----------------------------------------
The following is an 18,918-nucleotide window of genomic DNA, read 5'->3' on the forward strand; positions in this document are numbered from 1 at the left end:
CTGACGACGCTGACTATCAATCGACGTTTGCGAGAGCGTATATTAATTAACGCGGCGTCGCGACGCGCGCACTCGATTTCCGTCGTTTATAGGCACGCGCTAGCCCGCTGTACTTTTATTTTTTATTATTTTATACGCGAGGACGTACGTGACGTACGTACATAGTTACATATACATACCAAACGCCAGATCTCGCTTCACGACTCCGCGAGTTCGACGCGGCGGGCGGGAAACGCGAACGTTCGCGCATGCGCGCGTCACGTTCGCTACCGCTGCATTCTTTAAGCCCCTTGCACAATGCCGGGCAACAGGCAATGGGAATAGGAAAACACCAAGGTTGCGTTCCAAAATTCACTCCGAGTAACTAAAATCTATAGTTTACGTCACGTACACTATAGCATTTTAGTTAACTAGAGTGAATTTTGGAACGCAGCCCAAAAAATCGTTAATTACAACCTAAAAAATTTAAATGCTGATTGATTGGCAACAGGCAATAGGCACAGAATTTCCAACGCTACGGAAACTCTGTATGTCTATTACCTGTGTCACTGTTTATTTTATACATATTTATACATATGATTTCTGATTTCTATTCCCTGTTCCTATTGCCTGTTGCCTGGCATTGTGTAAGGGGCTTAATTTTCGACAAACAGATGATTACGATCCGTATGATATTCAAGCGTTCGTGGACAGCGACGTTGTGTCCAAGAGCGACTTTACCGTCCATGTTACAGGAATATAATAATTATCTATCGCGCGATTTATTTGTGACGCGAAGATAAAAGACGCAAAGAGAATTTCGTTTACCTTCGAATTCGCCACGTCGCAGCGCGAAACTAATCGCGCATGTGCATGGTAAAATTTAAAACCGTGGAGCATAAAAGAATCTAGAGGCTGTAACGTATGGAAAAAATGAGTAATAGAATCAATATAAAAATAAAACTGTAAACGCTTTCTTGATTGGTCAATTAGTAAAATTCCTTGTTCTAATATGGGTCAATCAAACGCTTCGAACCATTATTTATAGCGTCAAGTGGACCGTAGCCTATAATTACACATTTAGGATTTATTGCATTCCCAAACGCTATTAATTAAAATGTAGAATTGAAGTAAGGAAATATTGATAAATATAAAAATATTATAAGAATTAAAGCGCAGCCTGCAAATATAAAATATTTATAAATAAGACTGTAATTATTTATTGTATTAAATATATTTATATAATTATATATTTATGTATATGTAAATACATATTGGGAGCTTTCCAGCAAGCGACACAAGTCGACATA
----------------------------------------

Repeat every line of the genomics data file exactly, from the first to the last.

The following is an 18,918-nucleotide window of genomic DNA, read 5'->3' on the forward strand; positions in this document are numbered from 1 at the left end:
CTGACGACGCTGACTATCAATCGACGTTTGCGAGAGCGTATATTAATTAACGCGGCGTCGCGACGCGCGCACTCGATTTCCGTCGTTTATAGGCACGCGCTAGCCCGCTGTACTTTTATTTTTTATTATTTTATACGCGAGGACGTACGTGACGTACGTACATAGTTACATATACATACCAAACGCCAGATCTCGCTTCACGACTCCGCGAGTTCGACGCGGCGGGCGGGAAACGCGAACGTTCGCGCATGCGCGCGTCACGTTCGCTACCGCTGCATTCTTTAAGCCCCTTGCACAATGCCGGGCAACAGGCAATGGGAATAGGAAAACACCAAGGTTGCGTTCCAAAATTCACTCCGAGTAACTAAAATCTATAGTTTACGTCACGTACACTATAGCATTTTAGTTAACTAGAGTGAATTTTGGAACGCAGCCCAAAAAATCGTTAATTACAACCTAAAAAATTTAAATGCTGATTGATTGGCAACAGGCAATAGGCACAGAATTTCCAACGCTACGGAAACTCTGTATGTCTATTACCTGTGTCACTGTTTATTTTATACATATTTATACATATGATTTCTGATTTCTATTCCCTGTTCCTATTGCCTGTTGCCTGGCATTGTGTAAGGGGCTTAATTTTCGACAAACAGATGATTACGATCCGTATGATATTCAAGCGTTCGTGGACAGCGACGTTGTGTCCAAGAGCGACTTTACCGTCCATGTTACAGGAATATAATAATTATCTATCGCGCGATTTATTTGTGACGCGAAGATAAAAGACGCAAAGAGAATTTCGTTTACCTTCGAATTCGCCACGTCGCAGCGCGAAACTAATCGCGCATGTGCATGGTAAAATTTAAAACCGTGGAGCATAAAAGAATCTAGAGGCTGTAACGTATGGAAAAAATGAGTAATAGAATCAATATAAAAATAAAACTGTAAACGCTTTCTTGATTGGTCAATTAGTAAAATTCCTTGTTCTAATATGGGTCAATCAAACGCTTCGAACCATTATTTATAGCGTCAAGTGGACCGTAGCCTATAATTACACATTTAGGATTTATTGCATTCCCAAACGCTATTAATTAAAATGTAGAATTGAAGTAAGGAAATATTGATAAATATAAAAATATTATAAGAATTAAAGCGCAGCCTGCAAATATAAAATATTTATAAATAAGACTGTAATTATTTATTGTATTAAATATATTTATATAATTATATATTTATGTATATGTAAATACATATTGGGAGCTTTCCAGCAAGCGACACAAGTCGACATA